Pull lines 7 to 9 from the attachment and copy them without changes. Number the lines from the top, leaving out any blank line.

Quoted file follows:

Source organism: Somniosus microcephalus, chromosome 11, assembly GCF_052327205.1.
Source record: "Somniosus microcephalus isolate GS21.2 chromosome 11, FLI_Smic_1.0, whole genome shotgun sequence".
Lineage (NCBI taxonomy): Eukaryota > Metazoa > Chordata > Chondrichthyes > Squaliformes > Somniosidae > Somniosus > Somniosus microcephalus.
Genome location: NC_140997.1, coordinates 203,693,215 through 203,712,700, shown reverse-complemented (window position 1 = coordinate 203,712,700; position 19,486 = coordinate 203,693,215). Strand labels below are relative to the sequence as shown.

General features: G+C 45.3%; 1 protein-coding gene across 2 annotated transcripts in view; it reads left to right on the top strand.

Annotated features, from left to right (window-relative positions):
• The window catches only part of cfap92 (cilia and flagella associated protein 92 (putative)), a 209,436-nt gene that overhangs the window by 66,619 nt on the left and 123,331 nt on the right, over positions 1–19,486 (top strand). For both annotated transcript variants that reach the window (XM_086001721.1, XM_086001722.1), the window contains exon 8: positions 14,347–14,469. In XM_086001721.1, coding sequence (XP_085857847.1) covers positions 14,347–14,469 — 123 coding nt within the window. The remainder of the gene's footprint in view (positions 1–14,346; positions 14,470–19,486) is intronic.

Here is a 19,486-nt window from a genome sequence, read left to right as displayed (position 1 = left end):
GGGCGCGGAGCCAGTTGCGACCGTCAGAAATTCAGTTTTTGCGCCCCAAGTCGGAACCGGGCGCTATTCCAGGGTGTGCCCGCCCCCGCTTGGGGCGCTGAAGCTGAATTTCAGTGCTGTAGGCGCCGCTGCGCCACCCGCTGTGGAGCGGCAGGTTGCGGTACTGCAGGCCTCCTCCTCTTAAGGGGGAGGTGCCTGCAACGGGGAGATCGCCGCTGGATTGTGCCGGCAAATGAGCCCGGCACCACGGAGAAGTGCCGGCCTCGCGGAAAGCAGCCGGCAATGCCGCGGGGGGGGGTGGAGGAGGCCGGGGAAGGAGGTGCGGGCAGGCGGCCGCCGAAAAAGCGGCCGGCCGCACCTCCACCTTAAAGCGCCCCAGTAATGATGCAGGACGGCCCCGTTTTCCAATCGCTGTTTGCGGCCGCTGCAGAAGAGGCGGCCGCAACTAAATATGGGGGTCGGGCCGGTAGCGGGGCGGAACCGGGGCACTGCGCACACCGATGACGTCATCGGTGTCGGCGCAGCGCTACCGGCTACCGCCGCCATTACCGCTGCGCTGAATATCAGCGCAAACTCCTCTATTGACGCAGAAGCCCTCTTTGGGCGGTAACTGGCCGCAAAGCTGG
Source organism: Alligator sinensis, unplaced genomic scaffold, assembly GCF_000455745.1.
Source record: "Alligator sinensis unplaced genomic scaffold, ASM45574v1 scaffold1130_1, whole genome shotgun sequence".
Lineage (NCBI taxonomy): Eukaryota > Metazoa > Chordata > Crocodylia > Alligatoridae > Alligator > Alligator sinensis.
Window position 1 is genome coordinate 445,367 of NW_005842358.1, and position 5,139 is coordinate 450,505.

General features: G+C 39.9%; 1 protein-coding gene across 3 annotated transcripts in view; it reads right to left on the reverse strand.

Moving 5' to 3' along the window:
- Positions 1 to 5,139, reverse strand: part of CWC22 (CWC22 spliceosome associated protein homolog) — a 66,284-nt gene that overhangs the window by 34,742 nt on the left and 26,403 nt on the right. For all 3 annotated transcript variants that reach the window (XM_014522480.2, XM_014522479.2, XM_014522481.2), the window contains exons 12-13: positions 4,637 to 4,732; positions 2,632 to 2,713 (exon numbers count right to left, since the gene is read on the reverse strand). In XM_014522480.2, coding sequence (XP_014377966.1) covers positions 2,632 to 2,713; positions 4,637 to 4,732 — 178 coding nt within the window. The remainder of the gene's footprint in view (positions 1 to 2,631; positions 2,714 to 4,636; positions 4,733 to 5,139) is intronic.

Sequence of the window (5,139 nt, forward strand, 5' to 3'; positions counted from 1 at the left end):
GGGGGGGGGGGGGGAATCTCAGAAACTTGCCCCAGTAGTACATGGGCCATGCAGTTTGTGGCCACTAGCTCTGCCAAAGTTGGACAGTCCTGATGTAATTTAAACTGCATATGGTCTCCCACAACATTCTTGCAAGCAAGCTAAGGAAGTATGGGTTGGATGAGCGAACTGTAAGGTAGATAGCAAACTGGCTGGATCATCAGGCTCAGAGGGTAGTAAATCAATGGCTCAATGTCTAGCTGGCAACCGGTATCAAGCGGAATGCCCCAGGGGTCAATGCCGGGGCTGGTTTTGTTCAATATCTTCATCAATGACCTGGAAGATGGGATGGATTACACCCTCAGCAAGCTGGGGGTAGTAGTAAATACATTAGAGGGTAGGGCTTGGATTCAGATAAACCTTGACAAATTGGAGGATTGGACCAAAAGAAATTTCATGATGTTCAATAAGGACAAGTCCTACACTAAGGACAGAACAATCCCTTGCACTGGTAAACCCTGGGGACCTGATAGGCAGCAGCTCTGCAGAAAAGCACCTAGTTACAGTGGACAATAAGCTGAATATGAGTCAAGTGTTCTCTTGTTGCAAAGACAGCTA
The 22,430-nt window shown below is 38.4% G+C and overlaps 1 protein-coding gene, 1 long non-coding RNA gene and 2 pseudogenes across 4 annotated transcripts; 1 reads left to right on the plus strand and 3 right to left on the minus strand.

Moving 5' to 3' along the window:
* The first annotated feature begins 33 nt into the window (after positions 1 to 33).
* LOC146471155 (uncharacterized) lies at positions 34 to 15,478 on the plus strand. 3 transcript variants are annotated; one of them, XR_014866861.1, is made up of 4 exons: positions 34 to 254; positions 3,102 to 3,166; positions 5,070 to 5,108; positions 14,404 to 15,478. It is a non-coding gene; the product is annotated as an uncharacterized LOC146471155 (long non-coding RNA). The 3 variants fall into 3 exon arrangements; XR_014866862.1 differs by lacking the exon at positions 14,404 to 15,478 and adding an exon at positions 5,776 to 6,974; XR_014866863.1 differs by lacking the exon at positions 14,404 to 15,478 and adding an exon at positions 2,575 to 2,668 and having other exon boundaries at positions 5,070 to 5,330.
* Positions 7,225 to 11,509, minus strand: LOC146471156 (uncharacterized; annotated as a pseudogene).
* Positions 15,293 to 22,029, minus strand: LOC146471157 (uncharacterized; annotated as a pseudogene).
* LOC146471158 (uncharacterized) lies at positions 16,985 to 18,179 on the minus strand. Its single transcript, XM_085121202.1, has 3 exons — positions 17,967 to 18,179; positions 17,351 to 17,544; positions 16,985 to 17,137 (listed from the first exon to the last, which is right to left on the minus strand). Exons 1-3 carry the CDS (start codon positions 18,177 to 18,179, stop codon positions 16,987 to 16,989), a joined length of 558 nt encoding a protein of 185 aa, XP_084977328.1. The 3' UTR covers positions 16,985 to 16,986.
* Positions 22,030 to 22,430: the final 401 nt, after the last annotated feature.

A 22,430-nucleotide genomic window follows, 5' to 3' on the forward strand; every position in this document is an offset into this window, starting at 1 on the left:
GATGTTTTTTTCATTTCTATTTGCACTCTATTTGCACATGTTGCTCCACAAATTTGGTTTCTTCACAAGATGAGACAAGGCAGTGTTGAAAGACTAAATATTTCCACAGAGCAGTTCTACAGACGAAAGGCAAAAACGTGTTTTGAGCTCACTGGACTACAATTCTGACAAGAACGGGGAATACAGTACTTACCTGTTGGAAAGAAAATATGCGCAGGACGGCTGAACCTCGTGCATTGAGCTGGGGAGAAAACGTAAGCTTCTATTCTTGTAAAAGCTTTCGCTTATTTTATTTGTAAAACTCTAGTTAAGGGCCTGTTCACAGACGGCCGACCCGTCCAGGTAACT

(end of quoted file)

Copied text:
• The window catches only part of cfap92 (cilia and flagella associated protein 92 (putative)), a 209,436-nt gene that overhangs the window by 66,619 nt on the left and 123,331 nt on the right, over positions 1–19,486 (top strand). For both annotated transcript variants that reach the window (XM_086001721.1, XM_086001722.1), the window contains exon 8: positions 14,347–14,469. In XM_086001721.1, coding sequence (XP_085857847.1) covers positions 14,347–14,469 — 123 coding nt within the window. The remainder of the gene's footprint in view (positions 1–14,346; positions 14,470–19,486) is intronic.

Here is a 19,486-nt window from a genome sequence, read left to right as displayed (position 1 = left end):
GGGCGCGGAGCCAGTTGCGACCGTCAGAAATTCAGTTTTTGCGCCCCAAGTCGGAACCGGGCGCTATTCCAGGGTGTGCCCGCCCCCGCTTGGGGCGCTGAAGCTGAATTTCAGTGCTGTAGGCGCCGCTGCGCCACCCGCTGTGGAGCGGCAGGTTGCGGTACTGCAGGCCTCCTCCTCTTAAGGGGGAGGTGCCTGCAACGGGGAGATCGCCGCTGGATTGTGCCGGCAAATGAGCCCGGCACCACGGAGAAGTGCCGGCCTCGCGGAAAGCAGCCGGCAATGCCGCGGGGGGGGGTGGAGGAGGCCGGGGAAGGAGGTGCGGGCAGGCGGCCGCCGAAAAAGCGGCCGGCCGCACCTCCACCTTAAAGCGCCCCAGTAATGATGCAGGACGGCCCCGTTTTCCAATCGCTGTTTGCGGCCGCTGCAGAAGAGGCGGCCGCAACTAAATATGGGGGTCGGGCCGGTAGCGGGGCGGAACCGGGGCACTGCGCACACCGATGACGTCATCGGTGTCGGCGCAGCGCTACCGGCTACCGCCGCCATTACCGCTGCGCTGAATATCAGCGCAAACTCCTCTATTGACGCAGAAGCCCTCTTTGGGCGGTAACTGGCCGCAAAGCTGG